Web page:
Vijay Mallya arrested in London by Scotland Yard, will he be sent back to India?

Mallya will reportedly be taken to the Westminster Court shortly.
Vijay Mallya arrested in London by Scotland Yard, will he be sent back to India?
Vijay Mallya arrested in London by Scotland Yard, will he be sent back to India?
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Liquor baron Vijay Mallya was arrested in London by the Scotland Yard on Tuesday, weeks after India asked the UK to extradite him under the bilateral treaty, according to various media reports.

Three hours after he was arrested, Mallya got bail from the Westminster Magistrate Court, which is reportedly an established practise in UK. Mallya will now have to face trial in the court, which will decide whether or not he will be extradited to India. According to reports, this process may take several months.

A release from the Metropolitan Police's Extradition Unit read:

"Officers from the Metropolitan Police's Extradition Unit have this morning, Tuesday 18 April arrested a man on an extradition warrant.

Vijay Mallya, 61 (18/12/1955), was arrested on behalf of the Indian authorities in relation to accusations of fraud.

He was arrested after attending a central London police station, and will appear at Westminster Magistrates' Court later today, 18 April."

In February, India handed over a request for extradition from the CBI to the UK High Commission in New Delhi. This after a year long drama where the Indian government wanted UK to deport Mallya, whereas the latter refused and asked them to make a formal extradition request.

Times Now quotes sources as saying that Finance Minister Arun Jaitley had taken up the issue of Mallya's extradition with the UK government at the highest level, including Prime Minister Theresa May.

"The UK Home Department on February 21 conveyed India's request for the extradition of Mallya and this was certified by the Secretary of State and sent to Westminster Magistrate Court to consider the issuing of releasing a warrant," Gopal Baglay, an MEA spokesperson, said earlier.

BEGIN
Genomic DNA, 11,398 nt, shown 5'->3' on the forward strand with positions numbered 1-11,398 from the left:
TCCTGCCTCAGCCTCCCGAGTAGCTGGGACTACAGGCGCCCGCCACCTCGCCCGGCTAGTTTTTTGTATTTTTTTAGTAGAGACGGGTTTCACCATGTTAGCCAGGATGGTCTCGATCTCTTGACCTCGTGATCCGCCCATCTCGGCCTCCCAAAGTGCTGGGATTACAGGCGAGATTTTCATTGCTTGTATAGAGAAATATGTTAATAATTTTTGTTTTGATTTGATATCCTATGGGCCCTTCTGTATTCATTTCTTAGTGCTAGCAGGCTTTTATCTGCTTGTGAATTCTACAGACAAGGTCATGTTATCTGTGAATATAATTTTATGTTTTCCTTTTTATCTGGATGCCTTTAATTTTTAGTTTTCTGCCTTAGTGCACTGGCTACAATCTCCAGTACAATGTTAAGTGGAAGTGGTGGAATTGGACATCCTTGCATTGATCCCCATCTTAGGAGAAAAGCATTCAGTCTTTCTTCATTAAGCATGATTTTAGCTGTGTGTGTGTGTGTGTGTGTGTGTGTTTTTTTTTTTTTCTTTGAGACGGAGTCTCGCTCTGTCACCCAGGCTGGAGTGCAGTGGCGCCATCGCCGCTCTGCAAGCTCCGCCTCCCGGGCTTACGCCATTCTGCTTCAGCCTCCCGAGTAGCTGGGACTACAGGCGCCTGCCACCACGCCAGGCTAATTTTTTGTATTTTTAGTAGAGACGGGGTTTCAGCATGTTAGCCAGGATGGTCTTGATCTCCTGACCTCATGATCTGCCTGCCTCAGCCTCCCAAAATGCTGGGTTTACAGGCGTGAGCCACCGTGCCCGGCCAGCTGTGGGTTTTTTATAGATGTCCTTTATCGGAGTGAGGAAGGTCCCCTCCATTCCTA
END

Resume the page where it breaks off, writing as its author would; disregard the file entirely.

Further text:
Mallya left India on March 2, 2016 for London, days after a consortium of 17 banks moved the Debt Recovery Tribunal to hear a July 2013 petition to recover dues of Rs 9,081 crore, including interest, that was loaned to his now defunct Kingfisher Airlines.

In June. 2016 the Enforcement Directorate had told Interpol that it was "obligatory" on its part to issue Red Corner Notice (RCN) against Mallya in connection with an alleged Rs 9000 crore bank loan fraud.

In a detailed communication to Interpol, the agency had said that it had followed all legal procedures for seeking RCN against him. It has also said that orders were issued by the courts after hearing the counsels of ED and Mallya, officials said.

Mallya has since offered to negotiate with the banks for a one-time settlement of dues and sought the Supreme Court's intervention.

Banks had previously shot down Mallya's offer of Rs 6,868 crore in April 2016 to settle the dues.

Mallya's arrest comes as a shot in the arm for the central government, especially since Prime Minister Narendra Modi has been promising that he will go after the big guns.

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